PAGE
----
Tuesday, May 15, 2012
The mummy wars: do they even exist?
My view on motherhood is pretty clear:
It's not a job, it's just life. Sometimes life is wonderful, sometimes it sucks a bit.
Mostly, I think we all have our differences - values, views, methods of doing things - but more importantly we all have ONE HUGE thing in common.
We're all trying to do our best.
End of story.
Except, it's not. There is, apparently, a 'mummy war' being fought. We're being told by the media that we all want to know which parent is doing it right and of course, which ones are doing it WRONG. Which ones should we point our fingers at and alienate for their WRONG choices? Which ones should we put a BAD MOTHER label on?
This week has been a tough battle in the 'mummy war'. Headlines have been aimed at breastfeeders, smackers, working mums, those who complain... and that's just in the last few days. (It's probably important to mention here that these are mostly (and I say 'mostly' because part of the smacking story did actually make me quite uncomfortable) not stories about people mistreating or abusing their children in any way - that's a whole different kettle of fish.)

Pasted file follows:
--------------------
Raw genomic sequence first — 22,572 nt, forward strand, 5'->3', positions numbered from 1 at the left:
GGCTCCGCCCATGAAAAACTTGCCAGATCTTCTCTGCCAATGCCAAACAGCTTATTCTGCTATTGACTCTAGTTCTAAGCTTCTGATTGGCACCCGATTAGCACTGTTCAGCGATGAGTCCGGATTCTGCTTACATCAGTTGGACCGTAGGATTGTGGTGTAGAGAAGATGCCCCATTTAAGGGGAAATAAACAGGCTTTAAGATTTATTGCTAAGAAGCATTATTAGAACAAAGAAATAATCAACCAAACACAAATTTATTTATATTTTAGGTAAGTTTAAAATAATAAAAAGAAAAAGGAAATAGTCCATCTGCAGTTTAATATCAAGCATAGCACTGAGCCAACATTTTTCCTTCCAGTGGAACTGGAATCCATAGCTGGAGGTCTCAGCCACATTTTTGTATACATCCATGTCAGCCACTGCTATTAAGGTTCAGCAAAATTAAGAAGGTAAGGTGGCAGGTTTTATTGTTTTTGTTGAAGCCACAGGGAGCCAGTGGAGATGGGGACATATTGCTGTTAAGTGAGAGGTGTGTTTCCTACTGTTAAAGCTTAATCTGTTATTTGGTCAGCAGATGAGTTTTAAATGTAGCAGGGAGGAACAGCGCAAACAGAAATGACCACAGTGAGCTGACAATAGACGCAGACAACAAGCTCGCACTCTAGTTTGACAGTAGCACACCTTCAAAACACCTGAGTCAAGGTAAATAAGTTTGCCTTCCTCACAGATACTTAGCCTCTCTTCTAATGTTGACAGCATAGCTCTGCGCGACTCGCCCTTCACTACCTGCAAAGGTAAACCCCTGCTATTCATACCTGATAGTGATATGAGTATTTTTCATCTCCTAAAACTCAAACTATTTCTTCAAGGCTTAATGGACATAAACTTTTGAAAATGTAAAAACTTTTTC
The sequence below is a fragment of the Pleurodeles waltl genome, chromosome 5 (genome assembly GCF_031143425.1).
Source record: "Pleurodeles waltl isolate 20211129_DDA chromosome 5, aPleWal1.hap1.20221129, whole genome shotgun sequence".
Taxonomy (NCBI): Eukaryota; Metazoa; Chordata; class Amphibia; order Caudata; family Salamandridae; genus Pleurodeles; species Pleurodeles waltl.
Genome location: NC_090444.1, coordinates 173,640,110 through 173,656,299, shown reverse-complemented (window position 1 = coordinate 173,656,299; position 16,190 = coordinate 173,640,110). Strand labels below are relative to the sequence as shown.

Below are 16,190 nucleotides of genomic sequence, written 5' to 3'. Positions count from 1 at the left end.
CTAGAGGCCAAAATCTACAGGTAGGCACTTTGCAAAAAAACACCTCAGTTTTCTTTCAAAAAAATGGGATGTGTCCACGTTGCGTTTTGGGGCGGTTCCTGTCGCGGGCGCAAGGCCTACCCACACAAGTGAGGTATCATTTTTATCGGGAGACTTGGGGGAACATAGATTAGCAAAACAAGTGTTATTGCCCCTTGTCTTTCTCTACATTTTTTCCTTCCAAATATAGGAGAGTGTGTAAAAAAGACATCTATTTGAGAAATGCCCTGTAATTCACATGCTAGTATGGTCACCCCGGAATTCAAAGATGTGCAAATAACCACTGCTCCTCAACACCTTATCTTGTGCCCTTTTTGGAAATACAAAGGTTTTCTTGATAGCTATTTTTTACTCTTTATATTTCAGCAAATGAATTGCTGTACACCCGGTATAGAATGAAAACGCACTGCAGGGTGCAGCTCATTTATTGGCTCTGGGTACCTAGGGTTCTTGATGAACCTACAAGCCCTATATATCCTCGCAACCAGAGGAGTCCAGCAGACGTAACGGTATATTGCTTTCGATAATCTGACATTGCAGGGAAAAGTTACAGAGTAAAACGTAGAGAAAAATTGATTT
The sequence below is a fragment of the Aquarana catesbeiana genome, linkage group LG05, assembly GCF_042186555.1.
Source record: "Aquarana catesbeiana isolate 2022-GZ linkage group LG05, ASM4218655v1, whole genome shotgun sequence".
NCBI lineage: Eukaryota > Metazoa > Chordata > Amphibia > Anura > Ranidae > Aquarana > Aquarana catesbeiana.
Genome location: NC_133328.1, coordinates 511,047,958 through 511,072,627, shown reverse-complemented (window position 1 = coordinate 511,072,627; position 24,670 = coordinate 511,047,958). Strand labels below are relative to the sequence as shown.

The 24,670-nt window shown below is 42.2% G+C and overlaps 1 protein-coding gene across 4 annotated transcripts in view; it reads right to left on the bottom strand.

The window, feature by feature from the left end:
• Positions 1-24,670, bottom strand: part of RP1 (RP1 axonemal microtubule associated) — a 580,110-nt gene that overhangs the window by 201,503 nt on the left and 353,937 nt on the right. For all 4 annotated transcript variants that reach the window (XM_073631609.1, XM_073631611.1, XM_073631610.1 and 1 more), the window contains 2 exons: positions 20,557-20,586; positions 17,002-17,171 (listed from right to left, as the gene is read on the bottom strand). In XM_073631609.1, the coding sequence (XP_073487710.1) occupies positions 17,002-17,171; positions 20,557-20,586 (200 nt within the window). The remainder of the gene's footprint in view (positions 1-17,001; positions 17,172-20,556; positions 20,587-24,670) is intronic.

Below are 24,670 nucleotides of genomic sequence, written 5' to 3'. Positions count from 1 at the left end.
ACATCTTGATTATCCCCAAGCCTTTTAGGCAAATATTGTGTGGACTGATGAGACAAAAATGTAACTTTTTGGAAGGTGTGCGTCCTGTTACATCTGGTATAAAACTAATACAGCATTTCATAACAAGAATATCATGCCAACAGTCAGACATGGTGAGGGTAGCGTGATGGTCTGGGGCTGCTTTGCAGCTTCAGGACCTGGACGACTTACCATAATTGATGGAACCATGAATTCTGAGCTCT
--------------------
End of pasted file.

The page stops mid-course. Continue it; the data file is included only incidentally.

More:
I think it's great to have discussions about parenting. I love hearing about how others do things - that's what shows me what options are open to me, it helps me and my husband make informed choices about our own ways of parenting. And it's okay to have views on what others do - there is no other way to form your own boundaries.
That's (in part) why I read lots of blogs - hearing from other parents has opened my eyes to the world of choice in parenting. Knowledge equals less judgement, and better personal decisions.
But every time I hear someone outside the headlines talking about these stories, I hear one message: Can we leave each other alone please!
And so, I disagree with the media. I don't think any 'mummy war' actually exists.
I think they've created it, just for the headlines. (I know! Shock, horror!)
I think that most of us couldn't care less about finger pointing. We want to talk about things, but not in a nasty way. I think that if it was all presented differently we'd actually enjoy discussing our differences. Which would be much more constructive.
We're all trying to do our best. End of story.
What do you think about the 'mummy war'?
Posted at 9:12 AM